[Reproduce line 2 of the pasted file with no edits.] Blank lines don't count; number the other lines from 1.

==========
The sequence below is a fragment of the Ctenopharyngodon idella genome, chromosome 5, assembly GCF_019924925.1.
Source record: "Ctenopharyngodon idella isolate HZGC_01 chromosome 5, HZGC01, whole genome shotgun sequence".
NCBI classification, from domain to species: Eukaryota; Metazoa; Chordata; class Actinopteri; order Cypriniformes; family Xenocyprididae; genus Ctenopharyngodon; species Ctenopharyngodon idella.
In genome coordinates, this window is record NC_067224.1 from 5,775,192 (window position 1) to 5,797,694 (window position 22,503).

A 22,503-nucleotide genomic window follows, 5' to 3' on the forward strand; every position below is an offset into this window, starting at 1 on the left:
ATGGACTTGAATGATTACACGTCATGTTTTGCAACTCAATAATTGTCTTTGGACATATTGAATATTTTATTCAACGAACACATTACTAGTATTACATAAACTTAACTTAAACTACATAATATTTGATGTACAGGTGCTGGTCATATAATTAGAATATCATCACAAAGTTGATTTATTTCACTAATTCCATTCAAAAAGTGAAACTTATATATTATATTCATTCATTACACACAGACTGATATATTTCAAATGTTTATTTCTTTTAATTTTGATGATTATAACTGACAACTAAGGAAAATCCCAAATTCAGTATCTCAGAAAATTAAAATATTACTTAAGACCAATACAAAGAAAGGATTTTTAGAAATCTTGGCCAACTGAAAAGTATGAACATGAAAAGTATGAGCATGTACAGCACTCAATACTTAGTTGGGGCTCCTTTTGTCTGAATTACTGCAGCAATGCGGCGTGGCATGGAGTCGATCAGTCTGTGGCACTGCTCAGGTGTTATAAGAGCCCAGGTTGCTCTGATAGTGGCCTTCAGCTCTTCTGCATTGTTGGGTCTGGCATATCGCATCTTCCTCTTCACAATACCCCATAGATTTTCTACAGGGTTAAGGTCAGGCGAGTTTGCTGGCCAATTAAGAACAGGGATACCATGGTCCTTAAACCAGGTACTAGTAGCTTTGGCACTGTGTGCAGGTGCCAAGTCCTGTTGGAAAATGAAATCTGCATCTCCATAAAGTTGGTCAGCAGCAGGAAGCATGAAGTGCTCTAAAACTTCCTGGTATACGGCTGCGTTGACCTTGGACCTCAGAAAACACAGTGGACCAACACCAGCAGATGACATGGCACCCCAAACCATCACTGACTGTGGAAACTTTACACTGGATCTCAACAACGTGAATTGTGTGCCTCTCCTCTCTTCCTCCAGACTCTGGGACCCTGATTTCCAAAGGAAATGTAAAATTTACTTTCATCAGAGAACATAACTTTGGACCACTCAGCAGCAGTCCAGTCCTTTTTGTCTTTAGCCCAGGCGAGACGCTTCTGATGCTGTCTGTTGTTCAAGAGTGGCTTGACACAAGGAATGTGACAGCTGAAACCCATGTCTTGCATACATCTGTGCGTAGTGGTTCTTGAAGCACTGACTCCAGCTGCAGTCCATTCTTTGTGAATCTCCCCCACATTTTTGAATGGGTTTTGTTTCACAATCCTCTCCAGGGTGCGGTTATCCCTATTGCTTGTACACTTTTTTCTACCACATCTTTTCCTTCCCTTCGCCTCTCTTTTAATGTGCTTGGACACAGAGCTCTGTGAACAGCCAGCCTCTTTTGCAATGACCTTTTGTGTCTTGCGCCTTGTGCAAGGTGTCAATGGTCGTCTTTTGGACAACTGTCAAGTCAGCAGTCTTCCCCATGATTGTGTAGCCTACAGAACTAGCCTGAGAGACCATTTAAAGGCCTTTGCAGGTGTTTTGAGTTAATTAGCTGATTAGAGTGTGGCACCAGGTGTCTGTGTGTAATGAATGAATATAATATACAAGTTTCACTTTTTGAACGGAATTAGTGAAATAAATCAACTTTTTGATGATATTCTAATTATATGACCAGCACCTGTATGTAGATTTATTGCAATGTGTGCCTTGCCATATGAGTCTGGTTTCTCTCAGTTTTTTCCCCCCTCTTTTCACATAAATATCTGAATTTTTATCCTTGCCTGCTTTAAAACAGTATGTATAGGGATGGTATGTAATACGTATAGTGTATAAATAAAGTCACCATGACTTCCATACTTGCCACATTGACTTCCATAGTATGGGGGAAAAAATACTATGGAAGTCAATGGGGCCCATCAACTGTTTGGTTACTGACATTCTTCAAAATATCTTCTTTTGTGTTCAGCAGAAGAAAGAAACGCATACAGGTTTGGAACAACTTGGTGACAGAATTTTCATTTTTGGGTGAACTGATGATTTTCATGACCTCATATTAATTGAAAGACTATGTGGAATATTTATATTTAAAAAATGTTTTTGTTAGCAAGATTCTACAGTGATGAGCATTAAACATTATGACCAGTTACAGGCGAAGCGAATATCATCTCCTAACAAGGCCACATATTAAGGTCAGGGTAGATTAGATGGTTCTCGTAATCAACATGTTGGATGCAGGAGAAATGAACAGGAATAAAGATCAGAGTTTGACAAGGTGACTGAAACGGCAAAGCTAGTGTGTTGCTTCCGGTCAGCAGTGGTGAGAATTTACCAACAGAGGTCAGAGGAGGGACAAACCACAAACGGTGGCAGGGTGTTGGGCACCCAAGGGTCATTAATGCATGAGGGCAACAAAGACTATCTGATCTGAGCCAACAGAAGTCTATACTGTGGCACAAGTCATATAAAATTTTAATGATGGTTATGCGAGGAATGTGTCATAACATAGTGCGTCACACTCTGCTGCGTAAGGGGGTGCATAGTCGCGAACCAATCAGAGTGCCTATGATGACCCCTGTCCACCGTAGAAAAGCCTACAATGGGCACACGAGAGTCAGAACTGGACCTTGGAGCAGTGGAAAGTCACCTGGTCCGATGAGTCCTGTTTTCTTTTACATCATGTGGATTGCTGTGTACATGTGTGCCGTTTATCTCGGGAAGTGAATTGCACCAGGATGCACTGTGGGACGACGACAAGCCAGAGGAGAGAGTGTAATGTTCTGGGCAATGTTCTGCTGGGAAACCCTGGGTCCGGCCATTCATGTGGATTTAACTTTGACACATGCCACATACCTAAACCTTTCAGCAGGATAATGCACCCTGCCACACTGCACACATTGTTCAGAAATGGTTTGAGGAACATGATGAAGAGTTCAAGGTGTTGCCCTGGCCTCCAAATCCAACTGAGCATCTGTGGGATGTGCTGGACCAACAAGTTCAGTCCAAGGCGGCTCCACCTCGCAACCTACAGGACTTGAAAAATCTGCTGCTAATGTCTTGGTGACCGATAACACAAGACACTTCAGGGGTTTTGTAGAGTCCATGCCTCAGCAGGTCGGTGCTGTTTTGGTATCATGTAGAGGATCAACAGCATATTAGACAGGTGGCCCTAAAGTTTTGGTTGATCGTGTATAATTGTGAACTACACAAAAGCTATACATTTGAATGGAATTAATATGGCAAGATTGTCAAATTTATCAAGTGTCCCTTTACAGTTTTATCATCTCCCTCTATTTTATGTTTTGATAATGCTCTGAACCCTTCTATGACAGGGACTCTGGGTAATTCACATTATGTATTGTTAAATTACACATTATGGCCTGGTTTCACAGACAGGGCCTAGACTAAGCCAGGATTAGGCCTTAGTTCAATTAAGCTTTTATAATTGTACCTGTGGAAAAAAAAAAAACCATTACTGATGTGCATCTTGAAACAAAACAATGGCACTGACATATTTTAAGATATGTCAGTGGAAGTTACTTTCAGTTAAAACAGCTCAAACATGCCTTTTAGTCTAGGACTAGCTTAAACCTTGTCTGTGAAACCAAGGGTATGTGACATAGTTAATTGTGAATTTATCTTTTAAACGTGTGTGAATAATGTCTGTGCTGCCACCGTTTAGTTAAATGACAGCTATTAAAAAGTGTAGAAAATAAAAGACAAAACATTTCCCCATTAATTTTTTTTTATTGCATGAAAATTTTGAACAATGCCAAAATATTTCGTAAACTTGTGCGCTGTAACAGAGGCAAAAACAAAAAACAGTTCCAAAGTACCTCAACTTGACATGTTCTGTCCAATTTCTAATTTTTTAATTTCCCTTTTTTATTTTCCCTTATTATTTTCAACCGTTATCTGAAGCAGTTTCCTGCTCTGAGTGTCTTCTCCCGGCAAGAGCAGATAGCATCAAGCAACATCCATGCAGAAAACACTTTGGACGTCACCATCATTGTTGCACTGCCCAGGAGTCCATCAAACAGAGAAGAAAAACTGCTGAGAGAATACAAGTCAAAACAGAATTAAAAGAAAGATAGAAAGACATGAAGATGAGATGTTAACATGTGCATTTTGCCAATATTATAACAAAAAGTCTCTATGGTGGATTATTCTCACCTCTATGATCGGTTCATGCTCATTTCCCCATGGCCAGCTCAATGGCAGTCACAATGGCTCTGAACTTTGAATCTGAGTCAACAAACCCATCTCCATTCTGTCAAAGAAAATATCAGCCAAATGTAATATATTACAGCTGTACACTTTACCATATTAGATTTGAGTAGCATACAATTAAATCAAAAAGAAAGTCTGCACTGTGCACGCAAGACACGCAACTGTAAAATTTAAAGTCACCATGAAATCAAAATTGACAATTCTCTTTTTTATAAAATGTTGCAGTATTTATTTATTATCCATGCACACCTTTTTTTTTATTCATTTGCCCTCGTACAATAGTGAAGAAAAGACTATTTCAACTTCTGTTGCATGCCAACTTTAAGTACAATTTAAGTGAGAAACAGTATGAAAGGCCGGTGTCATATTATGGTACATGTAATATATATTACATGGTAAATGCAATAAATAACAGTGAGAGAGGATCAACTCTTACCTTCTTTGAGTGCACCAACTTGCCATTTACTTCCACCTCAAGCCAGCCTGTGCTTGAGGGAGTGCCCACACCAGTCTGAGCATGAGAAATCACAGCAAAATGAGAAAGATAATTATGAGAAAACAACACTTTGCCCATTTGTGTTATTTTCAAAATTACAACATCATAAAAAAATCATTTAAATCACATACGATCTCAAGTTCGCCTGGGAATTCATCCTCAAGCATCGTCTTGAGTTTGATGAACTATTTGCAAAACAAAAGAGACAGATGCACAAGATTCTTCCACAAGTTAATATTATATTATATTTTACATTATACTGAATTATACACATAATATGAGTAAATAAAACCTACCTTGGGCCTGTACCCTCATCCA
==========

Source record: "Ctenopharyngodon idella isolate HZGC_01 chromosome 5, HZGC01, whole genome shotgun sequence".